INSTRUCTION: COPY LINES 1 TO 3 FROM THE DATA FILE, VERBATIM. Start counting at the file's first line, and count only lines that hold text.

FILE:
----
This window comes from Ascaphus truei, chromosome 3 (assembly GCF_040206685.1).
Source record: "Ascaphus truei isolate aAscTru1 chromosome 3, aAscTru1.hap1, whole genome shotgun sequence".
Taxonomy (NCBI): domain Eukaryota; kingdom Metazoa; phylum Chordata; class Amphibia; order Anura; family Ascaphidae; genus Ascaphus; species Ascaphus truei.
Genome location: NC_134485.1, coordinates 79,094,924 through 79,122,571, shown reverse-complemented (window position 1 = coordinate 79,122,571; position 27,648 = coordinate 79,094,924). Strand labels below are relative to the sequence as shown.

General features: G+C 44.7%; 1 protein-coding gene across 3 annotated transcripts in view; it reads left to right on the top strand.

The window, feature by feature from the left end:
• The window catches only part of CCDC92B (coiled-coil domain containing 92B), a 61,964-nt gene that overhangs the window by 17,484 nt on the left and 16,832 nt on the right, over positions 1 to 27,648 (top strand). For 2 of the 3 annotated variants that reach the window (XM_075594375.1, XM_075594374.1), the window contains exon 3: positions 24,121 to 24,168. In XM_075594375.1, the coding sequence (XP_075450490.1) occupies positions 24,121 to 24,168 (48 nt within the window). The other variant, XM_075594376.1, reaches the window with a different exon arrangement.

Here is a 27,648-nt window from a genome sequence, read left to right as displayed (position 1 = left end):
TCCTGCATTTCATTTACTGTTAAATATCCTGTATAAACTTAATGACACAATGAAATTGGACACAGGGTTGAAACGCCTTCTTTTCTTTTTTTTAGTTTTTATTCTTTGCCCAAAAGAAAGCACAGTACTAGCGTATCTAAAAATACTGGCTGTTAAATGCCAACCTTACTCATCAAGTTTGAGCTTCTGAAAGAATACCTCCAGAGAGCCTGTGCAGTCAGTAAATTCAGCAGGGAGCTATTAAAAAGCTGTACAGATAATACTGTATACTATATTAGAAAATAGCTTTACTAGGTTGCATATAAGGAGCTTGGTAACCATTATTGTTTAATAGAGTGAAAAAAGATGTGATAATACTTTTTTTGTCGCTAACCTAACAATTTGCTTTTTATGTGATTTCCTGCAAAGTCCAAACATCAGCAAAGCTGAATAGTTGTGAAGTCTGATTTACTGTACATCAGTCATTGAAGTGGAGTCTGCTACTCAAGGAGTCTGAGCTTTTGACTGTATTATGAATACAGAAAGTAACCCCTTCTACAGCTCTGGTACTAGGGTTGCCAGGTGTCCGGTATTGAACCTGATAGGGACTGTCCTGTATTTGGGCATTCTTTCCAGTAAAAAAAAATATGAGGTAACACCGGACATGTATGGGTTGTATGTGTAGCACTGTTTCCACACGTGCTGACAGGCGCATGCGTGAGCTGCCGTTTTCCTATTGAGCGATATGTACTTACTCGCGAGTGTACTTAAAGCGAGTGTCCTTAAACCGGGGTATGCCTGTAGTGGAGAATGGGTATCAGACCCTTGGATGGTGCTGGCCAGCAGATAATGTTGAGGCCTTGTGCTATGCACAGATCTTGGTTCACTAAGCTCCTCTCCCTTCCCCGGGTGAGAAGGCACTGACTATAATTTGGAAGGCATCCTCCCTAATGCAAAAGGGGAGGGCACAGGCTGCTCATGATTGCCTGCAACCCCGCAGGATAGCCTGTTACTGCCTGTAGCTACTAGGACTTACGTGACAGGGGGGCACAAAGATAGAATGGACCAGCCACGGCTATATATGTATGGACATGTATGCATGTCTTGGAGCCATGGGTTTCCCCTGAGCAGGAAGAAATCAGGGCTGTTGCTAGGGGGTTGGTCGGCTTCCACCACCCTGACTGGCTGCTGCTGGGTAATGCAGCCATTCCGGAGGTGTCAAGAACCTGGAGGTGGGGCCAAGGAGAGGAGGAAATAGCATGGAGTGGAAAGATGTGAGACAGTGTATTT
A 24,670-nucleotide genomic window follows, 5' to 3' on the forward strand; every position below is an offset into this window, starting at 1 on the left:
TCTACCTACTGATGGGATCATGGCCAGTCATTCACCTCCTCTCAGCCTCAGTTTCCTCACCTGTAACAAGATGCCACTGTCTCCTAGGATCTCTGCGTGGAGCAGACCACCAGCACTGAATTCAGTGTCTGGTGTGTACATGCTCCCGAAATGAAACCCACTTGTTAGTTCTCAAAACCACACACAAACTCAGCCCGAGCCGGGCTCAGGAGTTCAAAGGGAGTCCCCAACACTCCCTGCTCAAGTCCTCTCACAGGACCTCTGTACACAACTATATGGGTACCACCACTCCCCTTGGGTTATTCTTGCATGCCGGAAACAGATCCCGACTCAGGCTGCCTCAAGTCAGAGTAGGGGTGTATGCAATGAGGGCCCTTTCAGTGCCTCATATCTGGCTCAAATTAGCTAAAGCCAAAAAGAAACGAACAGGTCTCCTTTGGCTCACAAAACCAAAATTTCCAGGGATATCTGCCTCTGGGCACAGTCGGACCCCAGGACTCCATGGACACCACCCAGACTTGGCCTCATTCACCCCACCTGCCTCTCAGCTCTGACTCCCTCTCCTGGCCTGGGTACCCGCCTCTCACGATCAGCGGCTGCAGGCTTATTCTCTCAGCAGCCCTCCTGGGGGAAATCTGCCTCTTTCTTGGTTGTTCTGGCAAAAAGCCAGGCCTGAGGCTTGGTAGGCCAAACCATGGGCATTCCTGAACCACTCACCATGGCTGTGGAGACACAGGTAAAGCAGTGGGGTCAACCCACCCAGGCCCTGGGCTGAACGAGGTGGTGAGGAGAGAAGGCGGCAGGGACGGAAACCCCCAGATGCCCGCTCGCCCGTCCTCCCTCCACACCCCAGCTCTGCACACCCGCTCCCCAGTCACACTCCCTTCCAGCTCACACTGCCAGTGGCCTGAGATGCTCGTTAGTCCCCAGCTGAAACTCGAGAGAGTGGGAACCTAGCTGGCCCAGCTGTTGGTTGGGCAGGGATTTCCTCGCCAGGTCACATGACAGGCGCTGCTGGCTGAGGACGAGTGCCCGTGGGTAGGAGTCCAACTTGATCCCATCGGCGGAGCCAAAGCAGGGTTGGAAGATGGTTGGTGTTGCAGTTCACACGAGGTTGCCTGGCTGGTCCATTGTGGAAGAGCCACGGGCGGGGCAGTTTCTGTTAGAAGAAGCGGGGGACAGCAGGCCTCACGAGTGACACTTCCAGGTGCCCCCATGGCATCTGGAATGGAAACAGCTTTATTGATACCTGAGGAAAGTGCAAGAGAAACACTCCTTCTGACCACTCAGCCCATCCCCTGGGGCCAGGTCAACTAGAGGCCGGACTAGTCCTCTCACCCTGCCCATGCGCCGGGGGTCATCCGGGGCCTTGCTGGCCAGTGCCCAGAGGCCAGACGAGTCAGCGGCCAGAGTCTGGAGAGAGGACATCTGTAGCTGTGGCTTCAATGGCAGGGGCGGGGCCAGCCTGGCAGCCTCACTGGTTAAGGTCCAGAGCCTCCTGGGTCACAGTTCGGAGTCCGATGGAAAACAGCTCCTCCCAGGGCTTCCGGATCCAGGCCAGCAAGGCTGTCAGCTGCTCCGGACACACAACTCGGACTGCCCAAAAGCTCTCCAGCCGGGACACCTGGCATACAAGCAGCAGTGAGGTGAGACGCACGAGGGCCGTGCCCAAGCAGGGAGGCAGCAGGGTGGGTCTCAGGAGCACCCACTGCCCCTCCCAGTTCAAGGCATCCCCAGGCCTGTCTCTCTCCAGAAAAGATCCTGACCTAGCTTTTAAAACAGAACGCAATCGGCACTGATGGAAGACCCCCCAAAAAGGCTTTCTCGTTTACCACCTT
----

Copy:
This window comes from Ascaphus truei, chromosome 3 (assembly GCF_040206685.1).
Source record: "Ascaphus truei isolate aAscTru1 chromosome 3, aAscTru1.hap1, whole genome shotgun sequence".
Taxonomy (NCBI): domain Eukaryota; kingdom Metazoa; phylum Chordata; class Amphibia; order Anura; family Ascaphidae; genus Ascaphus; species Ascaphus truei.